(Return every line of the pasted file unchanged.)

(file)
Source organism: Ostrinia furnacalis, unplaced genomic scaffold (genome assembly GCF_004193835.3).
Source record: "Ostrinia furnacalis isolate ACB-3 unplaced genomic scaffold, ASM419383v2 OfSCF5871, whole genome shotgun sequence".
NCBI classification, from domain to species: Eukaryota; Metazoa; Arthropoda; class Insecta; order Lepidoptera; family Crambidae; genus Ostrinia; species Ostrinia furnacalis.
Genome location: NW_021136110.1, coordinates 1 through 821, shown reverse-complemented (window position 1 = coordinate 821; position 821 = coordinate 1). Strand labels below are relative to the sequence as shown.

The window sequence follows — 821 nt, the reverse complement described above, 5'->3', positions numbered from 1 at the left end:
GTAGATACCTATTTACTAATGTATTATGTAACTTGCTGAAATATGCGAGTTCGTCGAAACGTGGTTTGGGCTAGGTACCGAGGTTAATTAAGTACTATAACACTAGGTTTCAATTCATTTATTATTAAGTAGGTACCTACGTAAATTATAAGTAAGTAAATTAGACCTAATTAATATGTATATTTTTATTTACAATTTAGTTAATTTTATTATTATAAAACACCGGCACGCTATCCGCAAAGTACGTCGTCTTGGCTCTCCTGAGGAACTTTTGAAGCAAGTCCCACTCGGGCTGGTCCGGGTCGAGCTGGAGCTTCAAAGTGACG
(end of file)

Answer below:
Source organism: Ostrinia furnacalis, unplaced genomic scaffold (genome assembly GCF_004193835.3).
Source record: "Ostrinia furnacalis isolate ACB-3 unplaced genomic scaffold, ASM419383v2 OfSCF5871, whole genome shotgun sequence".
NCBI classification, from domain to species: Eukaryota; Metazoa; Arthropoda; class Insecta; order Lepidoptera; family Crambidae; genus Ostrinia; species Ostrinia furnacalis.
Genome location: NW_021136110.1, coordinates 1 through 821, shown reverse-complemented (window position 1 = coordinate 821; position 821 = coordinate 1). Strand labels below are relative to the sequence as shown.

The window sequence follows — 821 nt, the reverse complement described above, 5'->3', positions numbered from 1 at the left end:
GTAGATACCTATTTACTAATGTATTATGTAACTTGCTGAAATATGCGAGTTCGTCGAAACGTGGTTTGGGCTAGGTACCGAGGTTAATTAAGTACTATAACACTAGGTTTCAATTCATTTATTATTAAGTAGGTACCTACGTAAATTATAAGTAAGTAAATTAGACCTAATTAATATGTATATTTTTATTTACAATTTAGTTAATTTTATTATTATAAAACACCGGCACGCTATCCGCAAAGTACGTCGTCTTGGCTCTCCTGAGGAACTTTTGAAGCAAGTCCCACTCGGGCTGGTCCGGGTCGAGCTGGAGCTTCAAAGTGACG